Rabbis Without Borders
Rabbis Without Borders is a dynamic forum for exploring contemporary issues in the Jewish world and beyond. Written by rabbis of different denominations, viewpoints, and parts of the country, Rabbis Without Borders is a project of Clal – The National Jewish Center for Learning and Leadership.
Commentary on Parshat Metzora: Leviticus 14:1-15:33
In biblical times, for the safety of the rest of the community, a person stricken with leprosy was placed outside of the camp. Food, clothing, shelter, the basics of human need was provided for, but they were not a part of the day-to-day life of the people. What was it like to be so close but not be a part of the group? Sadly, we’ve all experienced something like that at some point in our lives. Invariably, because of the constantly changing, and consequently challenging, nature of life, we each know what it means to feel alone. If not actually alone, misunderstood — which feels quite the same. In such moments, we might be in a room with people we know, and nonetheless feel distant from them, as if we are on another planet — just outside the camp.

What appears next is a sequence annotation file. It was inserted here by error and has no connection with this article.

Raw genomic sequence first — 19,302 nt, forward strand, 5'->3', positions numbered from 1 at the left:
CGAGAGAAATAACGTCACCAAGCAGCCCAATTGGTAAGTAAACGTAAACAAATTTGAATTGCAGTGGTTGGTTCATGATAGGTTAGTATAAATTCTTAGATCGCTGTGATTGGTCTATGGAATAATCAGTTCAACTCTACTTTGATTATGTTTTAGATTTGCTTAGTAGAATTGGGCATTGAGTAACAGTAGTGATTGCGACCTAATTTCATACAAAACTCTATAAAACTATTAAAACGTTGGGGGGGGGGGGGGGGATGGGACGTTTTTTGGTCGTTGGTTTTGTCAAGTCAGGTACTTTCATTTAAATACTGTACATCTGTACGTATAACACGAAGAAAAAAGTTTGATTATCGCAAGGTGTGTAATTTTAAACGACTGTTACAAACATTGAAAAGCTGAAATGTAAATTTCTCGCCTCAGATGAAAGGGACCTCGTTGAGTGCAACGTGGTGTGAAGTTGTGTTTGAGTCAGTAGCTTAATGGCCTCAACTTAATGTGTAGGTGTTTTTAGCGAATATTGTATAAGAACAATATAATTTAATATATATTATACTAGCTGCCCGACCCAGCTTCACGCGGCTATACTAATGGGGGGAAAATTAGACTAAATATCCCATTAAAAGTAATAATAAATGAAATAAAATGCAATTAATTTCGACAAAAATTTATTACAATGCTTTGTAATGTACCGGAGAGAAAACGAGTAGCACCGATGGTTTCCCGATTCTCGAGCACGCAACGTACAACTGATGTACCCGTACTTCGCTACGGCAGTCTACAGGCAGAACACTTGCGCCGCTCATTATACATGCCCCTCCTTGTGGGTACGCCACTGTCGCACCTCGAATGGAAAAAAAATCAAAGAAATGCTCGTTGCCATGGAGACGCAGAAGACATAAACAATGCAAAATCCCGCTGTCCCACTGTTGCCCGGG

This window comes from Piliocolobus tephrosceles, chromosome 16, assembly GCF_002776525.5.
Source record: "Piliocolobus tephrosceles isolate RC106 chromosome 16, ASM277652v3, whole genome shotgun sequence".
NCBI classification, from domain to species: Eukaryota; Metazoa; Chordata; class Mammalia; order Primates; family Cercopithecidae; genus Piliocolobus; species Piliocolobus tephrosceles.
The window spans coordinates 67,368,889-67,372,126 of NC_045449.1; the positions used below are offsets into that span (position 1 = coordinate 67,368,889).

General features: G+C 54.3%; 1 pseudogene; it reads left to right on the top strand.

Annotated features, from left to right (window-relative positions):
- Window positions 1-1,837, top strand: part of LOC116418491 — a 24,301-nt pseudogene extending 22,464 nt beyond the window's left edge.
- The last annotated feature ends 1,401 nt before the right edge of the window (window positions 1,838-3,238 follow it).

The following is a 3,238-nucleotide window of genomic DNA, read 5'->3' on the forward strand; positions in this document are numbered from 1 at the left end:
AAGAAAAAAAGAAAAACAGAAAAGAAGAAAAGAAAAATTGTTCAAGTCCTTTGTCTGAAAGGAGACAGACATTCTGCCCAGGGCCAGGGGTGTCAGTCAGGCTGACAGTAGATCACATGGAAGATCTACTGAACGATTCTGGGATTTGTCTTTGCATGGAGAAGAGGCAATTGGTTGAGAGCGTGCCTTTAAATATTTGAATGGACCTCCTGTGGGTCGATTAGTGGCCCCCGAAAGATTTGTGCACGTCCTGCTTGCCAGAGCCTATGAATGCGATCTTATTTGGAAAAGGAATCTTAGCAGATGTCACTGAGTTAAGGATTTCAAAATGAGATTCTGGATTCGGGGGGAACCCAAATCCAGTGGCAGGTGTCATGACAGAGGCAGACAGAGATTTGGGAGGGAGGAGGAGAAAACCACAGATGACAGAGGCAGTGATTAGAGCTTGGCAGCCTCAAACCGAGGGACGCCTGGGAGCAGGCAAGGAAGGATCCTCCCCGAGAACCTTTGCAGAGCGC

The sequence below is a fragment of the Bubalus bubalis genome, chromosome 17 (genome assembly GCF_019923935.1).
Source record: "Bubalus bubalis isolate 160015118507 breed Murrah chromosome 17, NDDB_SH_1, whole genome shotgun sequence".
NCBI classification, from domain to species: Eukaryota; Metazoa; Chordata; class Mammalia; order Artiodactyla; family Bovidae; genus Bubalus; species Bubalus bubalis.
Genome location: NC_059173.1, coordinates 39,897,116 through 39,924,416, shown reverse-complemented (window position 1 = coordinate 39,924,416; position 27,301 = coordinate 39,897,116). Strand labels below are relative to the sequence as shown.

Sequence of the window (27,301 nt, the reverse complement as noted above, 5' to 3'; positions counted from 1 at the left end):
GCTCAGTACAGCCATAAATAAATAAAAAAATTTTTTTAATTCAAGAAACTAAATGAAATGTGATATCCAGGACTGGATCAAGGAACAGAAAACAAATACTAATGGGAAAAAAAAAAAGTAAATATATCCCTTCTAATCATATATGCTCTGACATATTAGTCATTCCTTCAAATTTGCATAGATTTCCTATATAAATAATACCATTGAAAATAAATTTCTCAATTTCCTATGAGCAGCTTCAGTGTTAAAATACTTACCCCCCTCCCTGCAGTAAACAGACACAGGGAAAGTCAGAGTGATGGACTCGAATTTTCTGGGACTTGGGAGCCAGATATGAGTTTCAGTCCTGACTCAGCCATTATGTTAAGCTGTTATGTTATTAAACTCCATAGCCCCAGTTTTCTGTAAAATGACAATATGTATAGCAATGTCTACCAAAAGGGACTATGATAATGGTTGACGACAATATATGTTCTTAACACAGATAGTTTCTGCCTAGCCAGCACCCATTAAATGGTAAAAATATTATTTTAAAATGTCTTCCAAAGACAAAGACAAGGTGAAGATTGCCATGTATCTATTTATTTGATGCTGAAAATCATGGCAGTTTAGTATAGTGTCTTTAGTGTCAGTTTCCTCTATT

When the lepers of the Bible healed, they were welcomed back into the community. Upon their return, they underwent a strange ritual mentioned in only one other place in the Torah, in dedicating and anointing the kohanim, the holy priests who served God and the people. What might we make of this strange connection between those who have felt the pain of being displaced from community to those so central to its function? Here is one possibility:
When we own and master those aspects of our life which cause us to feel different, less a part of the group, we can return to model and serve those around us precisely because we have known both the pain of existential solitude as well as the healing power of being a part of something greater than the self.
When we identify what makes us feel alone and ‘other’, we become more aware of similar dynamics within those around us and are in turn better able to bring them back, closer to the heart of our community, where they belong.